South Korean workers fed up with bullying are being increasingly emboldened by a new tougher labor law to secretly record alleged abuse or harassment by their bosses, boosting sales of high-tech audio and video devices.
Gadgets disguised as leather belts, eyeglasses, pens and USB sticks are all proving popular with employees in a nation where abusive behavior by people in power is so pervasive that there is a word for it — gabjil.
Several incidents have made international headlines, most notoriously the 2014 Korean Air “nut rage” case in which the airline’s vice president Heather Cho assaulted a crew member over the way she was served macadamia nuts in first class.
Jang Sung-churl, chief executive of electronics firm Auto Jungbo Co Ltd, said that covert recording devices “have been selling like hotcakes” since the government flagged changes to the labor laws late last year.
Under the new legislation, which came into force on July 16, company owners who “unfairly demote or dismiss” workers who allege harassment can be imprisoned for three years or fined up to 30 million won (US$24,876).
Reuters spoke directly with a handful of employees using James Bond-like secret devices and observed about 100 others talking about their use in an online chat room created by lawyers, called Gabjil 119, to give free advice on bullying cases.
Auto Jungbo Co’s sales of voice recorders so far this year have doubled to 80 devices per day, Jang said as he forecast sales to also double this calendar year to 1.4 billion won.
Jang, whose company is one of about 20 across the country selling the devices directly and supplying other retailers, said that other popular devices included electronic car keys and cigarette lighters.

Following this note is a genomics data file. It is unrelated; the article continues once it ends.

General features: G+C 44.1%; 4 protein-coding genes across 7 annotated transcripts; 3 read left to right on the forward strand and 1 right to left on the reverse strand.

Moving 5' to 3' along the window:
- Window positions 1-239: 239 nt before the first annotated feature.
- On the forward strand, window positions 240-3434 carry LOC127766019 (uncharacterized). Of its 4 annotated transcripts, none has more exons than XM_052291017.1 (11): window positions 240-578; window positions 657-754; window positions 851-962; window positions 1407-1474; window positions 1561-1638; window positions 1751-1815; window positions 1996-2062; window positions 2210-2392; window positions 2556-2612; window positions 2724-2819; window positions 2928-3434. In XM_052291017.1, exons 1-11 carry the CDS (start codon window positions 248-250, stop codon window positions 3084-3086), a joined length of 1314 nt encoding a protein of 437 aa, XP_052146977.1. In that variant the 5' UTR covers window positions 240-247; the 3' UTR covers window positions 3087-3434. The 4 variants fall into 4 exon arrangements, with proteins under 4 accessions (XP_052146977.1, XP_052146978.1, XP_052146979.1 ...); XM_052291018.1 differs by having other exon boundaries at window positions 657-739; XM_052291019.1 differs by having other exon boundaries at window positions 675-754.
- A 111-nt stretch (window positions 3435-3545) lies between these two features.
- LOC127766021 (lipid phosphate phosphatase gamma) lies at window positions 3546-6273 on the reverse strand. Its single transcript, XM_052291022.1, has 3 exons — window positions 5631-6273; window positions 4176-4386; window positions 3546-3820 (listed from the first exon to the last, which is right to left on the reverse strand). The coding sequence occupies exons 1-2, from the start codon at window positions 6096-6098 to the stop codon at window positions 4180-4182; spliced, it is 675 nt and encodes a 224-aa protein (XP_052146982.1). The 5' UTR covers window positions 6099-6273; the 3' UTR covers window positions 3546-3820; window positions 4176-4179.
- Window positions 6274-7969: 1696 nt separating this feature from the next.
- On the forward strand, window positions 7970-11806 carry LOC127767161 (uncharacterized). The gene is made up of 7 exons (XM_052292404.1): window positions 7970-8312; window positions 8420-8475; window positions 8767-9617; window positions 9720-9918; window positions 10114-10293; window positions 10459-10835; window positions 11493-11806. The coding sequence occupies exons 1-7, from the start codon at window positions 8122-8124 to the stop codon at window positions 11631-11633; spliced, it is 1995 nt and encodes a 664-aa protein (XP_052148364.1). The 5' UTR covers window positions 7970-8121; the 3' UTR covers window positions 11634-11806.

“You can make any shapes, honestly,” he said as he showed his range of devices. “This glasses frame is a camcorder. It’s useful in places you cannot carry some of these devices. The pen is the most popular, though.”
A 34-year-old aircraft engineer using the Gabjil 119 site shared an audio recording of a man he said was his boss using expletives to berate him for taking leave to care for a sick family member.
The engineer, who requested anonymity, made the recording on his phone, but the confrontation convinced him he needed something more discreet, so he bought a USB voice recorder “to carry it with me at all times.”
Gabjil culture in South Korea has been enabled by traditions of deference to status in all walks of life, from schools to family-owned conglomerates.
A few years after Cho ordered her Korean Air plane back to the gate over a bag of nuts, her sister, Emily Cho, an executive with the airline’s parent company, Hanjin Kal Corp, allegedly threw a drink at a business meeting attendee.
In another incident, a video showed Yang Jin-ho, chief executive of tech firm WeDisk, assaulting an employee over performance issues.
Heather Cho resigned from Korean Air’s board and was jailed for several months for obstructing aviation safety. Emily Co publicly apologized and resigned, before returning to Hanjin Kal’s board in June. Yang Jin-ho in December last year was arrested on charges of assault and coercion, and is on trial.
Those high-profile cases resulted in a public outcry that prompted a cultural rethink, leading local media to dub the new legislation the “Yang Jin-ho Prevention Law.”
The South Korean Ministry of Employment and Labor said that 572 employees had used the new law to file complaints against their workplace by Thursday last week, averaging 17.9 cases registered each day.
Gabjil 119 said that about 58 percent of the 1,844 inquiries in the chat room since the labor law related to workplace harassment, a much higher percentage than the 28 percent of the 11,938 inquiries over the previous six months.
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